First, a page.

I have the same problem with yarn, does anyone else? I’m attracted to the variegated and imaginative colorways of space-dyed yarns but really, I would prefer to wear a neutral, solid color!

Your exercise to survey your own wardrobe is a really helpful one. While it’s an opportunity to see what’s missing, it can also serve as a reality check.

On , sara said: | blogmixedemotions.blogspot.fr

I used to buy mostly printed fabrics when I first started sewing. Now that I am more experienced, I find beautiful natural fabrics in solids just as alluring. I like prints in dresses more than on separates, so I use them a lot more in the summer : a dress, sandals and a hat and I’m ready to go! In winter I wear more separates, and layers, so coordinating solids (or very subtle prints) makes more sense to me. The fabrics I rounded up for my Spring wardrobe include a variety of prints : florals, plaid, animal print… as you can see here : http://blogmixedemotions.blogspot.fr/2014_01_01_archive.html

On , Lise said: | halverwegeeennieuwegedachte.blogspot.be

Do you have the link for the ‘Designers Guild Fabric’? I absolutely love it! But the link in your post leads to a different fabric.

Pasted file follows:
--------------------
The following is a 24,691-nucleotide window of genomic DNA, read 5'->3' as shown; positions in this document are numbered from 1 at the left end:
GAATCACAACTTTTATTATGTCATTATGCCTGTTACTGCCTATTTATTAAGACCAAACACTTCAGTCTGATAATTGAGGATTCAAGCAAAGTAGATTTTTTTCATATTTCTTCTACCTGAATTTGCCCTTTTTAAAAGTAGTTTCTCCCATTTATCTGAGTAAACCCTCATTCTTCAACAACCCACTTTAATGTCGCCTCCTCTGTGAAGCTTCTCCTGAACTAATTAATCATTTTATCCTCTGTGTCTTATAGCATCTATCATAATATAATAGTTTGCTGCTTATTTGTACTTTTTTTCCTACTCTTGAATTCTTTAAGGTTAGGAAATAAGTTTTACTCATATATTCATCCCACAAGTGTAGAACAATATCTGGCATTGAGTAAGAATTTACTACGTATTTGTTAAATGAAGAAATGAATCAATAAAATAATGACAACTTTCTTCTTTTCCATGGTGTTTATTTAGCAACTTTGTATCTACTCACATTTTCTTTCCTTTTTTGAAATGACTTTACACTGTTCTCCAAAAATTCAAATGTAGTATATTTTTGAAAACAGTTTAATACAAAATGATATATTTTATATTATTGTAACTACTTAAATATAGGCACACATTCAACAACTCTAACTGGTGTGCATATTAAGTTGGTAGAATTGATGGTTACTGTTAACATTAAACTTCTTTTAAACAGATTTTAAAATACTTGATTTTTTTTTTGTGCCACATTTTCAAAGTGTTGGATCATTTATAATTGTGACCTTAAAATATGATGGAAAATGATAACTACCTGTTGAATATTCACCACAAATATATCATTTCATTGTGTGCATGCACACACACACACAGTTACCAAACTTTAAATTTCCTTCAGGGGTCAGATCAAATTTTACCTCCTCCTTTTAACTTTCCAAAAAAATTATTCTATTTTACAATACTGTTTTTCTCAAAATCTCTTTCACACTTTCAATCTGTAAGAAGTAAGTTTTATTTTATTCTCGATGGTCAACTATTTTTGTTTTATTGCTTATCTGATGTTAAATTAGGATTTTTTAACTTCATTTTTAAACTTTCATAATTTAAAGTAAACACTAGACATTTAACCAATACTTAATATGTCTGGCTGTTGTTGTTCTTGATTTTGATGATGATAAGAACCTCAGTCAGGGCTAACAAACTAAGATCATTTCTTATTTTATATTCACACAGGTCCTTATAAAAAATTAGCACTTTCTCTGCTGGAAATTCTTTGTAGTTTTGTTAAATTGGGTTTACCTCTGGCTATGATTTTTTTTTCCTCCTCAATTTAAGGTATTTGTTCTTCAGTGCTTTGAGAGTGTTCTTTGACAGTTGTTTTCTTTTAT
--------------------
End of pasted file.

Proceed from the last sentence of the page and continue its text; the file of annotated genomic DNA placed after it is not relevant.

On , Kat said: | frlfroestelig.blogspot.de

My favorite clothes are mainly tops. Mostly solids with ca 20% prints.
My favorite prints are horizontal stripes, dots and plaids but in subdued combinations. Grey and black stripes, dark green and black plaids.
My moodboard is updated here:

http://www.pinterest.com/frlfroestelig/core-style/

I find myself mostly buying solids. My favorite print by far are dots! And I love buying them.

On , Cheryl said:

My office skirts & jackets are mostly solids (with one houndstooth check jacket) and about 50% solid & 50% subtly patterned tops. My few dresses are fairly large scale floral prints. Weekend clothes are jeans & polos so not much in the way of patterns there.

Retiring soon so the entire wardrobe will be shifting emphasis – no more suits! I plan on sewing much of my new wardrobe and imagine more floral dresses; solid, plaid & floral skirts; solid, small floral & tone-on-tone tops.

One of my all-time favorite skirts was a fine cotton plaid that used the repeat of the plaid to space the pleats – creating a different look for the stitched down “waistband” area. I look forward to that sort of fabric manipulation – might even have some fun with stripes.

On , Amy W said: | booksbobbins.blogspot.com

I’ve always been a Solids girl, but last fall I made a conscious decision to start adding prints to my wardrobe. It adds a bit of fun to my otherwise ‘all function’ clothes. I had to tell myself that it’s JUST a shirt (which can be removed), not a full face tattoo. My goal is to wear 1 print a day. It doesn’t always happen, but it has stretched me in the colors and clothes I wear.